“Some hearts beat only about 412 million times, which might sound like a lot, but the truth is, it barely even gets you twelve years.” –The Truth About Jellyfish

My sister-in-law, also a #girlboss (slash pediatrician), gave me a fabulous read for Christmas. As the mother of an almost three-year-old boy. . . I find it hard to muster up the energy to read things (outside of working hours) that require more than his attention span (currently that of a bumble bee). Until I read The Thing About Jellyfish by Ali Benjamin.

I’m going to tell you a story about a special person, whose heart only beat for thirty years. As anyone can tell you, I’m no mathematician. I just spent about 15 minutes on my iPhone calculator trying to figure out, based on that excerpt, how many beats would constitute thirty years. And I’m still not able to get it. Sidebar: My math teachers were awesome, I think they just gave up and said “Listen, how about I give you a passing grade if you just leave me alone and stop asking questions?”

His name was Daniel. And he was born with Proteus Syndrome. Don’t know what it is? Google it.

His sister Kathleen and his cousin Amelia lived with me in college. So in a sense, Daniel felt like an extended part of my family. The thing about Daniel and his crew is that they treat you like family even if you aren’t. As Kathleen once said, “Listen I hate to break it to you, but there’s nothing you can do that will make me stop loving and caring about you. I might get mad at you, but we’re family and families don’t give up on each other. No matter how hard it gets.” As all college girls/roommates do, we had our ups and downs. And as all friends do, we have had our near years and our far years. But ultimately there’s a string, a common thread, that ties us all together. A little thing called love.

Daniel died the other week, after thirty years of changing lives like it was no big deal (which, in fact, it was a very big deal the way he changed people’s lives, for the record). . . And hitting well over the century mark in numbers of surgeries.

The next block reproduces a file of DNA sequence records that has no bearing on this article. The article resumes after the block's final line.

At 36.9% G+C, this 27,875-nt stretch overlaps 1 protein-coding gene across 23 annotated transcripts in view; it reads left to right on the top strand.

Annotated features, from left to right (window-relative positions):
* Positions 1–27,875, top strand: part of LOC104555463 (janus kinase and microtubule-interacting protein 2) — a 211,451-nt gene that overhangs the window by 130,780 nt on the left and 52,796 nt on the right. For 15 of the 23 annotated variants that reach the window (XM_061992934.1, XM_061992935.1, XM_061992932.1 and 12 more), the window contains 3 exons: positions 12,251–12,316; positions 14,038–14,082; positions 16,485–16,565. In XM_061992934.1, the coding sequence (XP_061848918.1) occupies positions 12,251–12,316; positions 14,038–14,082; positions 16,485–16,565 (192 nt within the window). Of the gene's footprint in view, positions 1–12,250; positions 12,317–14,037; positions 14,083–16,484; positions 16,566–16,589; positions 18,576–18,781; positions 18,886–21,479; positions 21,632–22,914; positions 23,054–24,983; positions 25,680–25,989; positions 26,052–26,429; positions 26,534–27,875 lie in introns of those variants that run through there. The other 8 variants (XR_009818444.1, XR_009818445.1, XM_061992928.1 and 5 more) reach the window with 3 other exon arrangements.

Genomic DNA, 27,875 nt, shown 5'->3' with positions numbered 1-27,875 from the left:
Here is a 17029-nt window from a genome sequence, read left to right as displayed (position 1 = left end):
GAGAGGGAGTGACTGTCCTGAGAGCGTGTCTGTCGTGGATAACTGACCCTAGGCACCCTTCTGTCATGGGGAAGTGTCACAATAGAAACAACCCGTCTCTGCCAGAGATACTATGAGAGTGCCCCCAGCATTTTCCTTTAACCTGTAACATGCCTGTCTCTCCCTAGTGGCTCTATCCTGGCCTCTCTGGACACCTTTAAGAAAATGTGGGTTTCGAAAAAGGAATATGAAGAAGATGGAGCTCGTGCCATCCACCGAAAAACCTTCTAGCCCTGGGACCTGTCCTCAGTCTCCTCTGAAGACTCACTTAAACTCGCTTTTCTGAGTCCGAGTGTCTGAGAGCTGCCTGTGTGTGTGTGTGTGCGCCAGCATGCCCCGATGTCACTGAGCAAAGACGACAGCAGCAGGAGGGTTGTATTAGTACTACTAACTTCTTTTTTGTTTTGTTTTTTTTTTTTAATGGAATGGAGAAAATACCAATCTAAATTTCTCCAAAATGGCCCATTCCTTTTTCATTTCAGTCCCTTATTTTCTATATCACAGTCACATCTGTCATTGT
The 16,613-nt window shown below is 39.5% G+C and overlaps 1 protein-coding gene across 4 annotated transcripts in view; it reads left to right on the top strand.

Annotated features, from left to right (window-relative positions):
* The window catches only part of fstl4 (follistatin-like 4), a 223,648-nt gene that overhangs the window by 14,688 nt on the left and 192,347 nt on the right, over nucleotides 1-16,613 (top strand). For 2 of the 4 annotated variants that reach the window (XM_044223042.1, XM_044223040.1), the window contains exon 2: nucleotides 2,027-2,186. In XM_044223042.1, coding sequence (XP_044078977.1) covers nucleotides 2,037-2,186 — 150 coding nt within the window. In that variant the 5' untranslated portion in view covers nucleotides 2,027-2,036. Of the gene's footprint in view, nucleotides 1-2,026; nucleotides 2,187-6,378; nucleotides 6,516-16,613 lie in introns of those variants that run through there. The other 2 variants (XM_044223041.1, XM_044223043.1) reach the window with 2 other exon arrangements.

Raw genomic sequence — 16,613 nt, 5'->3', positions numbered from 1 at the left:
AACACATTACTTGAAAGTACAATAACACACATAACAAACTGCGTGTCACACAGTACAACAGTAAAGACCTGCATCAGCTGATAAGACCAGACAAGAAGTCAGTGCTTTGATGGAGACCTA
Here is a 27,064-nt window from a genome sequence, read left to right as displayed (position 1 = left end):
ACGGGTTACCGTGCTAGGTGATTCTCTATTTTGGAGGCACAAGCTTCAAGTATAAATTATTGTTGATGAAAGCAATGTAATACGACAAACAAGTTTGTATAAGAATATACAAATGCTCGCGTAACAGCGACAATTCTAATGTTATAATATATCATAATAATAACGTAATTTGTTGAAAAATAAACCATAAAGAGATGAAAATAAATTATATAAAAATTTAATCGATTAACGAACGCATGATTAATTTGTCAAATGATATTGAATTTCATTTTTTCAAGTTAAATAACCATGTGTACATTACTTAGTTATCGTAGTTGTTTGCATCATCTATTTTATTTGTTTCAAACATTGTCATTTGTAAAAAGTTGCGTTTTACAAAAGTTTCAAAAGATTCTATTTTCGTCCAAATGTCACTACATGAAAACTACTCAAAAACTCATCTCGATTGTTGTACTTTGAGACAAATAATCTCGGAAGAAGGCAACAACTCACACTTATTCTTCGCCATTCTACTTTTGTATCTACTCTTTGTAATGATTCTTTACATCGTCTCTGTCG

As I woke up at 3am to drive to Savannah for his funeral, and to be there for my “extended family,” all I could do was reflect, contemplate, and question what it all means.

And here are my top five things that I think we all need to keep in mind as women in the workplace, mothers, sisters, daughters, friends, you name it.

1.) You only get so many minutes in the hour, hours in the day, days in the week, weeks in the year, and years in your life. You better spend them wisely. Is it worth it to allow negativity into your life? Or is it better to let love permeate? Is it better to live a life ruled by competition than one guided by kindness and treating others how you’d want to be treated?

2.) The people in your life are there for a reason. You might not understand why. But every person is put into your life to teach you something about what it means to live. You might as well go ahead and accept this fact. Love one another. Live a life that radiates positivity, and refuse to engage in anything that doesn’t put good out there.

3.) Find your tribe, and love them hard. And though not everyone can be there for every tribe member every minute of every day, at least try to be there when the going gets tough. You don’t need a big tribe. Just the right people in it.

4.) Joy: sprinkle that stuff everywhere like it’s confetti on your birthday (or a random Friday). Because life is brief, and happiness matters.

5.) “Service to others is the rent you pay for your room here on Earth.” – Muhammad Ali

Young adult literature is easy to read. For the young and young-at-heart, and all those in between who find themselves with less time on their hands to read than desired, I encourage you to pick up this book. It’s a good one.

And Daniel, thank you for the life you lived. You taught us all about what it means to persevere, and to live life to the fullest.

To find out how you can help with Proteus Syndrome, click here. For Daniel.